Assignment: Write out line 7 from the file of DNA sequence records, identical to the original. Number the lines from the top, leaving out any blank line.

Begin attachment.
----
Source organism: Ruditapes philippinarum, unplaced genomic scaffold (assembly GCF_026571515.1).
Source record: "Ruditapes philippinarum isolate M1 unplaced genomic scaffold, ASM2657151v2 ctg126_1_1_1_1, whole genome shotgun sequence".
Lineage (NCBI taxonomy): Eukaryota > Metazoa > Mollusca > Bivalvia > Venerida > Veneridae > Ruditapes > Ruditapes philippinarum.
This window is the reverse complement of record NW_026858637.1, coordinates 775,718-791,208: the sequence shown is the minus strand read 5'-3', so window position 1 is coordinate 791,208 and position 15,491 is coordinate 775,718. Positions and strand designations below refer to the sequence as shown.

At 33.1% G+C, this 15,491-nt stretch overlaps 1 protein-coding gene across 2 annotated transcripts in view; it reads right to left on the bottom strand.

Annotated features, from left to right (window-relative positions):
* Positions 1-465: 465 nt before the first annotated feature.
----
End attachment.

* Positions 1-465: 465 nt before the first annotated feature.